• Binary Neutron Stars (BNS)
    • Binary Black Holes (BBH)
    • Neutron Star-Black Hole Binary (NSBH)
  • Stochastic Gravitational Waves – these are the sum of all tiny passing gravitational waves from all over the universe, producing a random gravitational-wave background. It is thought that these could be relics from the original big bang or from supermassive black holes colliding in galaxy mergers
  • Burst Gravitational Waves – these are for everything else that we don’t know about (the “unknown-unknowns”). These types of events burst into detectors and scientists do not know what could cause them, nor expect them. To date, none have been detected


The ‘Chirp’ that LIGO heard – the gravitational wave signature of GW150914. Credit: LIGO.

The 2015 BBH event (named GW150914) contained two rather large black holes – one 35 times the mass of the Sun, the other 30 times the mass of the Sun – which fell into an accelerating orbit and on a path for collision with each other.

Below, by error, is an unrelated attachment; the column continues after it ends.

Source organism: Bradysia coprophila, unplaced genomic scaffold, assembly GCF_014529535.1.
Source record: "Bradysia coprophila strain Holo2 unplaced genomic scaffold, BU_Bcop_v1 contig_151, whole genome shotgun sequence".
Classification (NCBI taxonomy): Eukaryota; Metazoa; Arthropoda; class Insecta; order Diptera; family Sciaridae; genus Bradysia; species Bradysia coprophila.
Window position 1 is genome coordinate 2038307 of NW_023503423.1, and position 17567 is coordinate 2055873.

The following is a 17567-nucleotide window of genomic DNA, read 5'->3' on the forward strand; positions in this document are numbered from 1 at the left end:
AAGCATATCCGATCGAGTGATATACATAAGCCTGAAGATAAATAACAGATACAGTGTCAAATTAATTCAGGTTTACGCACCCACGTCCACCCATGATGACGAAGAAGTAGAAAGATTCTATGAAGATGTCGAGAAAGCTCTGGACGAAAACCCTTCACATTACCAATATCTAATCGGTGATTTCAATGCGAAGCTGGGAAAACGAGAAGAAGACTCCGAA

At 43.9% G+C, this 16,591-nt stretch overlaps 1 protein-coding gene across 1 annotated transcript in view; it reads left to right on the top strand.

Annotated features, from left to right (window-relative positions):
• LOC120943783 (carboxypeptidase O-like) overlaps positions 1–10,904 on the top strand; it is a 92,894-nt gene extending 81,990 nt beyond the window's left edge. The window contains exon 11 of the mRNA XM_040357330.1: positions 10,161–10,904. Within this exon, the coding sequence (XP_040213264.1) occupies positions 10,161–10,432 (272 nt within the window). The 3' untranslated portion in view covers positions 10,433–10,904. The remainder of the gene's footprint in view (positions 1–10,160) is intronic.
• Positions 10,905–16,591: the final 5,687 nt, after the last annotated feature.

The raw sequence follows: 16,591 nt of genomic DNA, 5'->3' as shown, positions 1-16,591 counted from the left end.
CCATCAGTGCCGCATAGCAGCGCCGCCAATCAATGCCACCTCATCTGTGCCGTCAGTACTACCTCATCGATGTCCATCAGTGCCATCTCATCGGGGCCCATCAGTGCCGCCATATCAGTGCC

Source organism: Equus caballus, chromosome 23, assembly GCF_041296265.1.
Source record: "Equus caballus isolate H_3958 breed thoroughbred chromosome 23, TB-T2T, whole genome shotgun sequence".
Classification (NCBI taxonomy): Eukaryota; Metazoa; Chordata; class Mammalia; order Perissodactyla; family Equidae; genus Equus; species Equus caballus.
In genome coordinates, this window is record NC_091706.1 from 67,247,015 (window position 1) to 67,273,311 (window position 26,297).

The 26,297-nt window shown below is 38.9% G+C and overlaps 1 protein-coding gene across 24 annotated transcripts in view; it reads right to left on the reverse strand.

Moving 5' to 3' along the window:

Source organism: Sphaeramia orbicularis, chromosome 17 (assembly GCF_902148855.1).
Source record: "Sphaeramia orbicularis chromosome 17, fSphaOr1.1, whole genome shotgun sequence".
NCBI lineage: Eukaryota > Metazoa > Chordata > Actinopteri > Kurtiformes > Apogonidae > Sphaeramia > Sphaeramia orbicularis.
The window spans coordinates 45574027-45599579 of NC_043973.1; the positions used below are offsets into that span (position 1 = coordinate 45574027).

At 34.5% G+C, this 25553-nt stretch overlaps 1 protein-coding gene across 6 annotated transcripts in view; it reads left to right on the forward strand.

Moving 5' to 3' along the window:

During their in-spiral plummet, the black hole's velocity reached 60% that of the speed of light (180,000km/s), and upon merging – they produced an even larger black hole with the mass of 62 Suns. The remaining 3 solar masses were converted into energy that radiated away from the event – much like ripples expanding away from a heavy stone being dropped into a flat, calm pond – except these waves were packed with as much as 50 times the energy of all the combined power of radiated starlight in the observable universe.

The squeezing of light for the purpose of reducing its quantum noise effects has been a part of ongoing discussions within the science community for decades. One proposal which was put forward in that time was to consider continually measuring a mirror’s position with light – a method that could have given rise to achieving squeezed light.

Prior to the discovery of the first gravitational wave in 2015, a study published in Nature by Safavi-Naeini et al. (2013) describes how silicon sculptures, built on microchips could improve the reduction in quantum noise in light, thus improving the sensitivity of the LIGO detectors.